Our family farm is far from perfect, but we do have a lot of routines and systems in place to help keep things organized and easier to track. One of our simpler systems is tagging our calves — a system that’s been thrown out the window as of late due to six month (and more) delays in custom-ordered ear tags and even shortages of blank tags and tag backs at the local farm stores.
For years, we have done two different colored and numbered ear tag systems for our herd— one for our steers and one for our heifers. Our bull calves get a blue ear tag at birth that we handwrite their number and birthdate on. Their tag helps us identify them throughout their lives and keep similar aged and sized calves grouped together as they grow.
Our heifers get a laser-printed yellow ear tag with their number on it at birth. Then, every month or so we place a custom batch order for a second yellow tag that has their birthdate, sire name, and number repeated on it. That way, our heifers end up with two tags, which helps us track them for grouping, breeding, and so forth as they mature and eventually join the milking herd. All our calves also have a small button-style electronic tag for the first few months of their life so they can drink milk in our automatic calf feeder, but we remove and reuse those button tags over and over (but still need a new tag back for each use).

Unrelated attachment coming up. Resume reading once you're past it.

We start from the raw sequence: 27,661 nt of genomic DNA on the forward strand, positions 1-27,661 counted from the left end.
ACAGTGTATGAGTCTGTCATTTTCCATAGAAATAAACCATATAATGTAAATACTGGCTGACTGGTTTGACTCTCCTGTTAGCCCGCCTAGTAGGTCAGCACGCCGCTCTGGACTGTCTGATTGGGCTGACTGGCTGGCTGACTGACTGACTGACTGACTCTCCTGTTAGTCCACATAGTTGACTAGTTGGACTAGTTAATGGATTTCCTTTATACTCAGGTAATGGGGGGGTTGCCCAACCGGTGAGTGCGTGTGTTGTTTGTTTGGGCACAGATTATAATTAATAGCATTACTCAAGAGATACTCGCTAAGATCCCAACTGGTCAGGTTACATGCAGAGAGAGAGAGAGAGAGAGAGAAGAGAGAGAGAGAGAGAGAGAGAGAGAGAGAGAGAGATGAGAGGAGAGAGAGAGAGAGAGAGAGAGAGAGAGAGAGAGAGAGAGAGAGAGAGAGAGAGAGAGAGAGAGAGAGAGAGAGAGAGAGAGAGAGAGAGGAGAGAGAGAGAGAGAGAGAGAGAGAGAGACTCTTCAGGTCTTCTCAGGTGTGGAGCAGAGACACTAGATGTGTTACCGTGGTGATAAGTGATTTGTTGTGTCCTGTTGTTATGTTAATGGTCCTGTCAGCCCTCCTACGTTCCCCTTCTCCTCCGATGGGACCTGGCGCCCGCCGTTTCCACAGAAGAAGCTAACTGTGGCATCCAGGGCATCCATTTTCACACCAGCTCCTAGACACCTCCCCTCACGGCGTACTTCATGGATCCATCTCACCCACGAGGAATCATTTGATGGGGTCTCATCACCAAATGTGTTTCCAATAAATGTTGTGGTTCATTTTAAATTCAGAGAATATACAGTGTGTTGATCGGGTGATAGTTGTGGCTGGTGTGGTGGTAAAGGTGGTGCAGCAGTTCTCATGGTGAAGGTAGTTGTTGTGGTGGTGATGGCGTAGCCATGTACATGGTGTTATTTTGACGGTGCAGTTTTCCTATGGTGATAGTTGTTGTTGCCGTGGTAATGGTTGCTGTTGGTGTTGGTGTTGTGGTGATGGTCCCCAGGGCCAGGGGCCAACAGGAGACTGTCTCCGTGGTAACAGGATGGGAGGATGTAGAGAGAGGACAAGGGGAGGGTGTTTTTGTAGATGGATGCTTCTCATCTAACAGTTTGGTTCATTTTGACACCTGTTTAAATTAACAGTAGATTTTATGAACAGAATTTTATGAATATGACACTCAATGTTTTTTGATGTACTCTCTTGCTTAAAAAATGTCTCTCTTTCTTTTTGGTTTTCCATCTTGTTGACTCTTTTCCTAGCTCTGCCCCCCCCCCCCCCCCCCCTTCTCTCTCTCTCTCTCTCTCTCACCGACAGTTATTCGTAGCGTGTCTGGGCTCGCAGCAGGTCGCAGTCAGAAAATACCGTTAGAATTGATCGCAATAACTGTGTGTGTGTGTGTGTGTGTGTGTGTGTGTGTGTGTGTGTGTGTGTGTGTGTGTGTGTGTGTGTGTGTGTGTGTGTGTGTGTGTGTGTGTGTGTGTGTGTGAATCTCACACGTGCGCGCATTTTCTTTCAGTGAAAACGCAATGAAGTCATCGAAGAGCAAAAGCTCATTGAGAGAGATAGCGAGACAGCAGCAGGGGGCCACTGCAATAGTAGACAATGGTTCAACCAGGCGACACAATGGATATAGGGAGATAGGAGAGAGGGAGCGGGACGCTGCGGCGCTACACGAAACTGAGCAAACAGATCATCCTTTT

With that said, it has still been frustrating for farmers in our area to properly identify and track their livestock. We are waiting on multiple orders of custom tags that were placed as far back as October 2021. In the meantime, we’ve been buying nearly any tag we find in stores just to get by for now. We also need extra tag backs in order to keep using our electronic button-style tags for our automatic calf feeder. Without these tags, our whole calf feeding system will not work.
So, for the time being, we’re being crafty and flexible while conserving tags and tag backs wherever we can, and we have completely done away with our color-coded system. We’ll be busy over here praying for some more tags and for the supply chain to catch up during this busy spring season, especially as beef cows continue calving in.
The author dairy farms with her parents and brother near Hawkeye, Iowa. The family milks approximately 300 head of grade Holstein cows at Windsor Valley Dairy LLC — split half and half between a double-eight parallel milking parlor and four robotic milking units. In the spring of 2020, Molly decided to take a leap and fully embrace her love for the industry by returning full time to her family’s dairy.